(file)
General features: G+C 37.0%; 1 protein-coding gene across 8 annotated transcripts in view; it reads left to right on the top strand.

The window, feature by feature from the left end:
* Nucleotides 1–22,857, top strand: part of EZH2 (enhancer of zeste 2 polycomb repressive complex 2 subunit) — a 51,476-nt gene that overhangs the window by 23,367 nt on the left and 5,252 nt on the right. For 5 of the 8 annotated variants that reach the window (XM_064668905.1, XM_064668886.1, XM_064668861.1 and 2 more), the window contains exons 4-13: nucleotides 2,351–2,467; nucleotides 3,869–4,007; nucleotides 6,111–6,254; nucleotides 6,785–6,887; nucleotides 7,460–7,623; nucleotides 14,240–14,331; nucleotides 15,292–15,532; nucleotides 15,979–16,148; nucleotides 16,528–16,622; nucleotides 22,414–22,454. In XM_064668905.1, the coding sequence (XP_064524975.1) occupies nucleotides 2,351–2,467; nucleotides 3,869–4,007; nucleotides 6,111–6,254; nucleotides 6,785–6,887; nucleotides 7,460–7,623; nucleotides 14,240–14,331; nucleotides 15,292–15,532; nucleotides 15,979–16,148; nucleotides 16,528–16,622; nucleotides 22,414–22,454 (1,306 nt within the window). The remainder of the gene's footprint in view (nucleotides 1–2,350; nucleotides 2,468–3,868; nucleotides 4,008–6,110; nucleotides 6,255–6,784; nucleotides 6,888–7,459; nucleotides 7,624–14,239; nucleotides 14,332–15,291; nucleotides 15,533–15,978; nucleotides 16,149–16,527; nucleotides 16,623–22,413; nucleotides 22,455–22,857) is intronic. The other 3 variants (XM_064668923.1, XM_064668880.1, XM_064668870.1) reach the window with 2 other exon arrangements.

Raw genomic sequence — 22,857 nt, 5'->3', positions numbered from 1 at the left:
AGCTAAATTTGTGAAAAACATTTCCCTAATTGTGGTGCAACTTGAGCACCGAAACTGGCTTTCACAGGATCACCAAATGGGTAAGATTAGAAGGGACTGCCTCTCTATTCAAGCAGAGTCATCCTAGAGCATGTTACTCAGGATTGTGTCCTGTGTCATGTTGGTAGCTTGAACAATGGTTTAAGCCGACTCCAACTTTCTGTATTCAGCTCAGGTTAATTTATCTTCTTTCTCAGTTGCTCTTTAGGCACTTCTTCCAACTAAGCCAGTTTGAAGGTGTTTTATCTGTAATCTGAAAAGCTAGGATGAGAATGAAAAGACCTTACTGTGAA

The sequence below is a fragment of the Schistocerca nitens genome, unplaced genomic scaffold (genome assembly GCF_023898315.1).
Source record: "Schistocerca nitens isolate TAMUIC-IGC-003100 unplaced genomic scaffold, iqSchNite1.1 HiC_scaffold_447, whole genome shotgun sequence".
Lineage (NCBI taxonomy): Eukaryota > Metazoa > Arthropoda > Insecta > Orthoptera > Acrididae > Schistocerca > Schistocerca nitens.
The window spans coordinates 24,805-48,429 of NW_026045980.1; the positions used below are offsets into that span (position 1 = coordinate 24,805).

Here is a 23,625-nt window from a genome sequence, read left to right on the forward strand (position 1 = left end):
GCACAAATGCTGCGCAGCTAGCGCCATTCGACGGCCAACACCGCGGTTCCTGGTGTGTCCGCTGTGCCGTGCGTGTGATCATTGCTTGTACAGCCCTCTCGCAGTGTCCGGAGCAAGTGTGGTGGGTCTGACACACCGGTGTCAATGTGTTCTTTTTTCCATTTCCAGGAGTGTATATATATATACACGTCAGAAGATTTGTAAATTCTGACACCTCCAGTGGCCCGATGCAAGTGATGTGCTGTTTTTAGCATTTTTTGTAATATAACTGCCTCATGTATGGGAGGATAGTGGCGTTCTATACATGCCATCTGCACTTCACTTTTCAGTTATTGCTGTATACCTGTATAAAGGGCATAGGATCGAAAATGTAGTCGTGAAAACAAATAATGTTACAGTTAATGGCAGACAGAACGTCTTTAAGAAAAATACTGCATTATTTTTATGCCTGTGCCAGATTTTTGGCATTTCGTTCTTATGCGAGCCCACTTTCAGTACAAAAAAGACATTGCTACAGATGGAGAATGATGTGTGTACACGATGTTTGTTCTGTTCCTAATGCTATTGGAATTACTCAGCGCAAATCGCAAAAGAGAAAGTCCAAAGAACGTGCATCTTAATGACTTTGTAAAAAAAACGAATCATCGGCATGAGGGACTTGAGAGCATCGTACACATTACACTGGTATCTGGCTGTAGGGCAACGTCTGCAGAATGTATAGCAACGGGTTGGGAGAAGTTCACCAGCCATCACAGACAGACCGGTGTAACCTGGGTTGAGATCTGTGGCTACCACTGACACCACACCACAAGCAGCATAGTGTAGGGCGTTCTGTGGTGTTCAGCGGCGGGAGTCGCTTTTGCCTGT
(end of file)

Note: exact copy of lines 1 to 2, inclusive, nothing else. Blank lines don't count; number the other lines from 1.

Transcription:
General features: G+C 37.0%; 1 protein-coding gene across 8 annotated transcripts in view; it reads left to right on the top strand.

The window, feature by feature from the left end: